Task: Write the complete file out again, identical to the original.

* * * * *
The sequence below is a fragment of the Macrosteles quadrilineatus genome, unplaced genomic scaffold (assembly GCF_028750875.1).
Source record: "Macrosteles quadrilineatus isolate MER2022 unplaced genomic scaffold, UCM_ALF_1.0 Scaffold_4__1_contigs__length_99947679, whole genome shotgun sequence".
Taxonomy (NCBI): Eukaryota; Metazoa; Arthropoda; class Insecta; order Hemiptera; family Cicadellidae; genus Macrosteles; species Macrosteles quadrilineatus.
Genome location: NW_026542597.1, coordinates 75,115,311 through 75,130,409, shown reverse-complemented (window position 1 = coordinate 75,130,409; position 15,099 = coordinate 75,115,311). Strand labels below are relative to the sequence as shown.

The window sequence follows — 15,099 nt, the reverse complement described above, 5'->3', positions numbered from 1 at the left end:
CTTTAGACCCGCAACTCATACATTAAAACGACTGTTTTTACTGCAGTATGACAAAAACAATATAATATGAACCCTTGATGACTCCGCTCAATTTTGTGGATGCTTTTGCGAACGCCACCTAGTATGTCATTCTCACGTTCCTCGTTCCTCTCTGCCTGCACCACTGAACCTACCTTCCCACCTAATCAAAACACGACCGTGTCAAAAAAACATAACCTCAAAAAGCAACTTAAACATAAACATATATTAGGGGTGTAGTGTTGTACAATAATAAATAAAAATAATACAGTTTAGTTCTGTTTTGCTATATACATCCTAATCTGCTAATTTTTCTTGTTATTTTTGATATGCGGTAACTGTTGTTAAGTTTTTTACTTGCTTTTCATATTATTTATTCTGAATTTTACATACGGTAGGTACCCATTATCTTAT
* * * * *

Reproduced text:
The sequence below is a fragment of the Macrosteles quadrilineatus genome, unplaced genomic scaffold (assembly GCF_028750875.1).
Source record: "Macrosteles quadrilineatus isolate MER2022 unplaced genomic scaffold, UCM_ALF_1.0 Scaffold_4__1_contigs__length_99947679, whole genome shotgun sequence".
Taxonomy (NCBI): Eukaryota; Metazoa; Arthropoda; class Insecta; order Hemiptera; family Cicadellidae; genus Macrosteles; species Macrosteles quadrilineatus.
Genome location: NW_026542597.1, coordinates 75,115,311 through 75,130,409, shown reverse-complemented (window position 1 = coordinate 75,130,409; position 15,099 = coordinate 75,115,311). Strand labels below are relative to the sequence as shown.

The window sequence follows — 15,099 nt, the reverse complement described above, 5'->3', positions numbered from 1 at the left end:
CTTTAGACCCGCAACTCATACATTAAAACGACTGTTTTTACTGCAGTATGACAAAAACAATATAATATGAACCCTTGATGACTCCGCTCAATTTTGTGGATGCTTTTGCGAACGCCACCTAGTATGTCATTCTCACGTTCCTCGTTCCTCTCTGCCTGCACCACTGAACCTACCTTCCCACCTAATCAAAACACGACCGTGTCAAAAAAACATAACCTCAAAAAGCAACTTAAACATAAACATATATTAGGGGTGTAGTGTTGTACAATAATAAATAAAAATAATACAGTTTAGTTCTGTTTTGCTATATACATCCTAATCTGCTAATTTTTCTTGTTATTTTTGATATGCGGTAACTGTTGTTAAGTTTTTTACTTGCTTTTCATATTATTTATTCTGAATTTTACATACGGTAGGTACCCATTATCTTAT